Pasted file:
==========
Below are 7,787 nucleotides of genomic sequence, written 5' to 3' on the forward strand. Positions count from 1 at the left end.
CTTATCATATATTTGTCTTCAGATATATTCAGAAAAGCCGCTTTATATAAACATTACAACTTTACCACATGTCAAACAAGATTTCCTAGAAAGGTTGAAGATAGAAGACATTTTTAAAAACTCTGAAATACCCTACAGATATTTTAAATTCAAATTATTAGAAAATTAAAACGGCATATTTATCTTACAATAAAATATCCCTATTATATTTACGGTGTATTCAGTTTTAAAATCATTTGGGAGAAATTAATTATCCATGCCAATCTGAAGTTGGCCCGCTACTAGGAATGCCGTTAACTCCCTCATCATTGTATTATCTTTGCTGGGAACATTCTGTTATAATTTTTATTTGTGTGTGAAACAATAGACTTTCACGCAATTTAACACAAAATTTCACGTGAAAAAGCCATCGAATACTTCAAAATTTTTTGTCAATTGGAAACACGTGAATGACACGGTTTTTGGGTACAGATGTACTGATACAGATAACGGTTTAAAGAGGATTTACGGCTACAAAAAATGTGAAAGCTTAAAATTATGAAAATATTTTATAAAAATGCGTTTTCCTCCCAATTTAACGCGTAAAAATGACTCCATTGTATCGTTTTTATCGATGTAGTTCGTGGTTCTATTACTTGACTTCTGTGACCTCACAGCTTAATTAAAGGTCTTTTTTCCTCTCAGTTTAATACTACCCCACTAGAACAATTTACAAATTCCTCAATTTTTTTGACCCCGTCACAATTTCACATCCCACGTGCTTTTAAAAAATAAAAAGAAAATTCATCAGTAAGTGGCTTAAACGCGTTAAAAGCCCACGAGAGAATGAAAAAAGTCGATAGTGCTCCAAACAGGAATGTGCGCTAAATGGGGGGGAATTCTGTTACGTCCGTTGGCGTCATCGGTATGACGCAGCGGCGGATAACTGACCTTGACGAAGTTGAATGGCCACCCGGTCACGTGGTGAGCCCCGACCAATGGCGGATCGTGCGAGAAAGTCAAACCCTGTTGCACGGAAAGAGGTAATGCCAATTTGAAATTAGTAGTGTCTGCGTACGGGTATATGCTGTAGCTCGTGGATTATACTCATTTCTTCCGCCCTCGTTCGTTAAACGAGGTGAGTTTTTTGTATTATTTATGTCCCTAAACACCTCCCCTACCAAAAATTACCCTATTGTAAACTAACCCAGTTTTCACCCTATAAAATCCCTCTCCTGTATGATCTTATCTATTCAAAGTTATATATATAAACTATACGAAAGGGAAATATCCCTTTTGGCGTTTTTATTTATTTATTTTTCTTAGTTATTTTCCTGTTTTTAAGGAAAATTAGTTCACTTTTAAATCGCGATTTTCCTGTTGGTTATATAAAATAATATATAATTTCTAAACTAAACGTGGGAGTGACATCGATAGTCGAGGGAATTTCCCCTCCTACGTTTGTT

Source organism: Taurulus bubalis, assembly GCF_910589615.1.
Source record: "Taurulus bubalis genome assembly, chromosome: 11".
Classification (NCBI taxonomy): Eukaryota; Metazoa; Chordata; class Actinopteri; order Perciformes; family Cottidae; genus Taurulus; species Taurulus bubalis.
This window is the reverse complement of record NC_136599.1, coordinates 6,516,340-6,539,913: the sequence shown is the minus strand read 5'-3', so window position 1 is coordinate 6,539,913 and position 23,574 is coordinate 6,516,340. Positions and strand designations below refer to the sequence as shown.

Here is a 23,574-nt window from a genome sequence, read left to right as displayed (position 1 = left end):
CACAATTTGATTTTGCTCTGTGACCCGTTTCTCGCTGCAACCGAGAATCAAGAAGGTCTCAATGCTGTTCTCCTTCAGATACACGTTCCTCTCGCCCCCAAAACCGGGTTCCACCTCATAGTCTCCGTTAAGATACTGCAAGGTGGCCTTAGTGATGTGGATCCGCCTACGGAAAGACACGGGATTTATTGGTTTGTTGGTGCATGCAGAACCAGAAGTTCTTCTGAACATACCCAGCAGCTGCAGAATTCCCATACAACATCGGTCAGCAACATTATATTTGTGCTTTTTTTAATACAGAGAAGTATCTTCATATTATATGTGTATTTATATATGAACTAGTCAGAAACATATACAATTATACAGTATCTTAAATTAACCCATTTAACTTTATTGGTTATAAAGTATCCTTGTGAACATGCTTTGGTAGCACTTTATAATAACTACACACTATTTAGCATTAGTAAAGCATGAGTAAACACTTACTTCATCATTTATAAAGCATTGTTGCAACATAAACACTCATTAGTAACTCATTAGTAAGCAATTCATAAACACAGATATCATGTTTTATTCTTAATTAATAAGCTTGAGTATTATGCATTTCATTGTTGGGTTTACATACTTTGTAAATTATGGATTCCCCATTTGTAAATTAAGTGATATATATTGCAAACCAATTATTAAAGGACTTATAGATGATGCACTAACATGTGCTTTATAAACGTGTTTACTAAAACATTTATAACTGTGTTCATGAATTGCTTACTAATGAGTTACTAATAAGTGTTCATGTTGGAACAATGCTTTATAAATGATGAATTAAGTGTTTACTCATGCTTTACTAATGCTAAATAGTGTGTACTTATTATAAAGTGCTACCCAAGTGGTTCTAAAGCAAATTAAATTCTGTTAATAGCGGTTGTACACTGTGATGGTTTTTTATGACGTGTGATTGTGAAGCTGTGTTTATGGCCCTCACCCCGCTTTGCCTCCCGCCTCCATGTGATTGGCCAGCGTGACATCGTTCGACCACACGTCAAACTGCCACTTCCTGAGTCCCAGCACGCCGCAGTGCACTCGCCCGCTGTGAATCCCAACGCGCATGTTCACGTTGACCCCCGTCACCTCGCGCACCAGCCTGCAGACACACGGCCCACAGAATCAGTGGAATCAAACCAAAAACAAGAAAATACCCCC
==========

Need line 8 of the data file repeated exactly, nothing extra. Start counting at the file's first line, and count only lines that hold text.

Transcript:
CACAATTTGATTTTGCTCTGTGACCCGTTTCTCGCTGCAACCGAGAATCAAGAAGGTCTCAATGCTGTTCTCCTTCAGATACACGTTCCTCTCGCCCCCAAAACCGGGTTCCACCTCATAGTCTCCGTTAAGATACTGCAAGGTGGCCTTAGTGATGTGGATCCGCCTACGGAAAGACACGGGATTTATTGGTTTGTTGGTGCATGCAGAACCAGAAGTTCTTCTGAACATACCCAGCAGCTGCAGAATTCCCATACAACATCGGTCAGCAACATTATATTTGTGCTTTTTTTAATACAGAGAAGTATCTTCATATTATATGTGTATTTATATATGAACTAGTCAGAAACATATACAATTATACAGTATCTTAAATTAACCCATTTAACTTTATTGGTTATAAAGTATCCTTGTGAACATGCTTTGGTAGCACTTTATAATAACTACACACTATTTAGCATTAGTAAAGCATGAGTAAACACTTACTTCATCATTTATAAAGCATTGTTGCAACATAAACACTCATTAGTAACTCATTAGTAAGCAATTCATAAACACAGATATCATGTTTTATTCTTAATTAATAAGCTTGAGTATTATGCATTTCATTGTTGGGTTTACATACTTTGTAAATTATGGATTCCCCATTTGTAAATTAAGTGATATATATTGCAAACCAATTATTAAAGGACTTATAGATGATGCACTAACATGTGCTTTATAAACGTGTTTACTAAAACATTTATAACTGTGTTCATGAATTGCTTACTAATGAGTTACTAATAAGTGTTCATGTTGGAACAATGCTTTATAAATGATGAATTAAGTGTTTACTCATGCTTTACTAATGCTAAATAGTGTGTACTTATTATAAAGTGCTACCCAAGTGGTTCTAAAGCAAATTAAATTCTGTTAATAGCGGTTGTACACTGTGATGGTTTTTTATGACGTGTGATTGTGAAGCTGTGTTTATGGCCCTCACCCCGCTTTGCCTCCCGCCTCCATGTGATTGGCCAGCGTGACATCGTTCGACCACACGTCAAACTGCCACTTCCTGAGTCCCAGCACGCCGCAGTGCACTCGCCCGCTGTGAATCCCAACGCGCATGTTCACGTTGACCCCCGTCACCTCGCGCACCAGCCTGCAGACACACGGCCCACAGAATCAGTGGAATCAAACCAAAAACAAGAAAATACCCCC